with a tiny baby wrapped in a clean blanket lying next to her.
The midwife looked at Mrs. Hinton and shook her head in a negative manner.
This here is Arlissa, yore granddaughter. I want you and Pa to raise
her for me, please. I ain't gonna make it. Ma, I want you to promise me
you won't never tell her who her father is, or that she had a twin, who
only lived a few minutes. You gotta promise me, or I'll never have
"Where is the twin? Was it a boy or a girl?" Granny remembered asking the midwife.
was deformed and so I buried it yesterday afternoon, out under an old
oak tree." The woman who had come to get her had told her that.
The midwife had then told Granny that Ellie had begun to hemorrhage and she didn't think Ellie was going to make it.
is so small that the effort just took too much and she's not been
eatin' good, I reckon. The babies took all the good outta the food she
ate, left none for her. I don't hold out much hope for her to get outta
Ellie's voice was weak. "He was a good man. He loved me, I know. He
just said it wasn't gonna work out; his ma didn't like me none, and he
was his Mama's boy. He didn't know about me goin' to have the baby. We
ain't spoke in over six months and I heard he got married soon after we parted. We
argued over his love of alcohol. He just said he couldn't see no problem
in drinkin' a little. When he hit me, it was just the last straw."
"Oh, my Ellie! What am I ever gonna tell her when she begins askin' about her mama and daddy?"
can't never tell her who her pa is. She'd be so shamed. Jist don't tell
her nothin'. You gotta promise me! If you love me, please? Don't tell
her neither about havin' a twin birthed just before her. It'd just make
her sad. One more thing, when you bury me, put up a marker for my other
baby next to me."
"Well, Ellie, what if she figures it out on her own?"
"Do whatever you can to keep her from it, but if that happens, then you can tell her. You promise, Ma?"
"Yes, Ellie, God help me, I promise."
remembered then how her daughter's hand slipped from hers and with a
wan smile, Eleanor Hinton drifted away into the long sleep.
had looked at the baby being held out to her and quietly took Arlissa
Hinton into her arms and drew her close, tears dripping down onto the
Granny wiped the tears from her eyes, remembering.
That was how Arlissa found her when she returned to the room.
"What's wrong, Granny? Are you okay?"
The old lady nodded, giving her the twisted smile that was now so familiar to her.
"Somethin' has upset you!"
just shook her head in denial. How could she ever explain to her
granddaughter what had taken place... How she had been so deceived by
Granny picked up her slate and wrote, "Thinking about Gramps."
Gramps had been told what Granny knew, and it had gone to the grave
with him so many years ago. He, too, had felt great shame in what his
daughter had done, but he loved Arlissa with a deep and fierce
gave the girl the protection that a father would during the years he
lived past her birth. He took her fishing with him. Granny complained he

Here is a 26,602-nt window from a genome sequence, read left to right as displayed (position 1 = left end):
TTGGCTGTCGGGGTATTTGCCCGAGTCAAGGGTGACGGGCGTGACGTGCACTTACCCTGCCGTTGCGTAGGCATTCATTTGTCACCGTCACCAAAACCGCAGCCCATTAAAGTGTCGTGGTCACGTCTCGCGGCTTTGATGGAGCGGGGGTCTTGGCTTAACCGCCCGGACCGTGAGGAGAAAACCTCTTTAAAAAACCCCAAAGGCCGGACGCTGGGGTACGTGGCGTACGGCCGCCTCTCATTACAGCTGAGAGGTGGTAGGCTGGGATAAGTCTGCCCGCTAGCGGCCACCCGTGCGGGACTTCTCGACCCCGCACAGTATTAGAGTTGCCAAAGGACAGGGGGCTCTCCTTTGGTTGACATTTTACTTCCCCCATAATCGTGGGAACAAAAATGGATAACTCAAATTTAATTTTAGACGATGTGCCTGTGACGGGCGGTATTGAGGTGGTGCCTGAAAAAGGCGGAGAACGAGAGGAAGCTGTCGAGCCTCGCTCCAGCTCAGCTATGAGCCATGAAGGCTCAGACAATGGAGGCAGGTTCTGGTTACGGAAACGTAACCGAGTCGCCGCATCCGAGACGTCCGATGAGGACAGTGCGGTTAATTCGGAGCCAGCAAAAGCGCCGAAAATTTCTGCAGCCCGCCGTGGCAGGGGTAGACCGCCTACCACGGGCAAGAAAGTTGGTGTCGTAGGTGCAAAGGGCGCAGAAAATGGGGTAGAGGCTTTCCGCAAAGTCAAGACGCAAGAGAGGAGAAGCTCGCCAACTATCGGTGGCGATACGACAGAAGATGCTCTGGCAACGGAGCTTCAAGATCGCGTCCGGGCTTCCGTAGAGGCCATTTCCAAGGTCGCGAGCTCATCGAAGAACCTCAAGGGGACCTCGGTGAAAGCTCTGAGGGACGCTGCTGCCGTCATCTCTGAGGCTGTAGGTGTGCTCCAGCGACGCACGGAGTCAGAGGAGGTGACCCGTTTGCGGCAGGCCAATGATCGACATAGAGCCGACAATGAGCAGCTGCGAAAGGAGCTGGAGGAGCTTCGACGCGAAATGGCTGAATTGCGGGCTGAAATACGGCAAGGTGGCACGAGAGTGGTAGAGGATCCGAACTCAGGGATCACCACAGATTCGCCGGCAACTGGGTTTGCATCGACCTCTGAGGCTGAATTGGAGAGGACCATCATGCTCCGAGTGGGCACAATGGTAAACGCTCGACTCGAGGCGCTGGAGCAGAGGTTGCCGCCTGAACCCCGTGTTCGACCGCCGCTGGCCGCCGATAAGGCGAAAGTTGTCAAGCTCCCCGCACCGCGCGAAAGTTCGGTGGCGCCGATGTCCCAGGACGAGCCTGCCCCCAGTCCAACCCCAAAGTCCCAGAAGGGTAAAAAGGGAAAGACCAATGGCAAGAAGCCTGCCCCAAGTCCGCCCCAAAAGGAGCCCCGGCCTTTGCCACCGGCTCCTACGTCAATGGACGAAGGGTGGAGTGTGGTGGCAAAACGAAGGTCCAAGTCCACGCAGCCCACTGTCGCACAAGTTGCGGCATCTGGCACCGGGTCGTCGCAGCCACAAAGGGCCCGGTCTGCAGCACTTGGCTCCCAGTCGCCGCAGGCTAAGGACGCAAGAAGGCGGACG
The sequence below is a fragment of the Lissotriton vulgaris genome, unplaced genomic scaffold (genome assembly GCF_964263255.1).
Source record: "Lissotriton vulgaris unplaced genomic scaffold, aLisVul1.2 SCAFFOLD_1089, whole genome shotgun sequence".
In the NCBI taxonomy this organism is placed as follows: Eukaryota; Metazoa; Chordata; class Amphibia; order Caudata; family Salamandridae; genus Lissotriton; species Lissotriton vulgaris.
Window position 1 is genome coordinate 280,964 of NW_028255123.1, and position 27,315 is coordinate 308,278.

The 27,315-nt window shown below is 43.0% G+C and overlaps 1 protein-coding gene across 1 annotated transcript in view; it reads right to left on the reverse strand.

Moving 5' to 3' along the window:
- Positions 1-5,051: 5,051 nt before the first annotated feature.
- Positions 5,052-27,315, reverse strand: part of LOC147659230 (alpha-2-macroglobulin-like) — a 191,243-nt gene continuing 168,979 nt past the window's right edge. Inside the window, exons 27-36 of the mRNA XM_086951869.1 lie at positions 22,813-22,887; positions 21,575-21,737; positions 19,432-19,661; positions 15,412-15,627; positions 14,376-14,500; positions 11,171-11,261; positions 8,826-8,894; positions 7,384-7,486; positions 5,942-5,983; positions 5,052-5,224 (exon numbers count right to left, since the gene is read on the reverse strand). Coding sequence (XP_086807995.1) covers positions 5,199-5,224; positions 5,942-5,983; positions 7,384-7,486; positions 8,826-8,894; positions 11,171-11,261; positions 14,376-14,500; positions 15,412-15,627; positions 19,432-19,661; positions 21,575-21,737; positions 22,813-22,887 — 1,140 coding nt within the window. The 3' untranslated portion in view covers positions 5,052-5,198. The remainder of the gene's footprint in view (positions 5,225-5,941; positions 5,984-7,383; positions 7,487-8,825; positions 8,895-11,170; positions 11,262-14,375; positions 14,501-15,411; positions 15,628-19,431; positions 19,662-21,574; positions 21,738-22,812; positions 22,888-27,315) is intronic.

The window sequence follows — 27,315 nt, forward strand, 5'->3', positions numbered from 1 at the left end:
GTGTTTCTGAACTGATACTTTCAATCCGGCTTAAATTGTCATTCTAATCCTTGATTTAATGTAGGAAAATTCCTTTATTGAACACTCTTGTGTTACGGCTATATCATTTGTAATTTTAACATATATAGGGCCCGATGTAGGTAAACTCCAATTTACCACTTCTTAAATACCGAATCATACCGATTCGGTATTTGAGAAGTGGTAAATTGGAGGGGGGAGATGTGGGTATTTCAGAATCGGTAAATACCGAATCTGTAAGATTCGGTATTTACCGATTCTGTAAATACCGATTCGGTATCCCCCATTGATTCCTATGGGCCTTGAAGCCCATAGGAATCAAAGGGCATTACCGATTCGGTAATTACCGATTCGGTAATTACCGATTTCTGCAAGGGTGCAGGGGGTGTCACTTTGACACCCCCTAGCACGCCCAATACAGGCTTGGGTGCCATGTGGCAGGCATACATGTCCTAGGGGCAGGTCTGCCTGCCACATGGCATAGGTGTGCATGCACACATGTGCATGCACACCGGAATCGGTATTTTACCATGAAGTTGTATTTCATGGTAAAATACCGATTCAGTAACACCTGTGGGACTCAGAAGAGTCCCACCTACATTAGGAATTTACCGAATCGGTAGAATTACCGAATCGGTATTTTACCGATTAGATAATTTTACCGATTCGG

was turning her into a tomboy, but he just laughed at his wife and
said, "A gal needs to learn to do these things jist like a boy does.
After all, she ain't got no brothers."
Arlissa thought about Gramps as she sat quietly with her Granny, both of them remembering...
had learned to climb trees, and shoot marbles, and fish, even whittle a
stick. Gramps and she had some wonderful times. Sometimes when they
were fishing, she would ask him about her Ma. He would talk for awhile
about how he had taught her ma the same things she was learning, but
when she would ask what he knew about her Pa, he would say something
like, "You know, if we keep talkin', the fish are gonna hear us and
listen instead of bitin'."
She would say, "Oh, Gramps, you're talkin' silly, now."
Remembering brought Granny and Arlissa together in a sweet reverie.
ladies headed back to the Hinton farm, talking and laughing merrily;
all but Hetty McReynolds - her mind was on the box and her lack of
knowledge concerning the contents. She intended to change that,
"Hetty, you're awful quiet. What's wrong?"
"I'm just keepin' my eyes on the road! You don't want us to go off it, do you?"
"Well, it's just that you're usually talking a mile a minute, 'n' nobody can get in a word edgeways."
she's a plottin' somethin', is all!" One of the ladies joked and the
others all laughed. Seems they really knew the woman. "Lookin' fer some
kinda somethin' to gossip on."
why don't you mind your own business. I reckon you know your husband
sure likes lookin' at the young girls he keeps workin' around his
office, runnin' errands fer him."
Since when did you have the right to criticize anybody's husband? I
happen to know..." Myrtle stopped mid-sentence, not daring to continue.
Being on the receiving end of Hetty's vitriolic gossip was not an
Carla piped up and said, "Say, have you all seen that new movie out at the Rialto? It is absolutely a thriller!"
began chattering about the actors in the movie and the uneasiness left
the automobile, but Hetty was not going to forget the stinging remarks
made at her expense. They would pay! She would see to that. She knew her
husband was not perfect, but he was basically a good man; he certainly
helped a lot of people....
they arrived back at the farm, Hetty put on the smock she had been
wearing earlier, and suggested they begin on Arlissa's room since it had
I just remembered! I forgot to finish picking up Granny's stuff and
putting it away. I'll go do that right now, while you all get started on
(To be continued)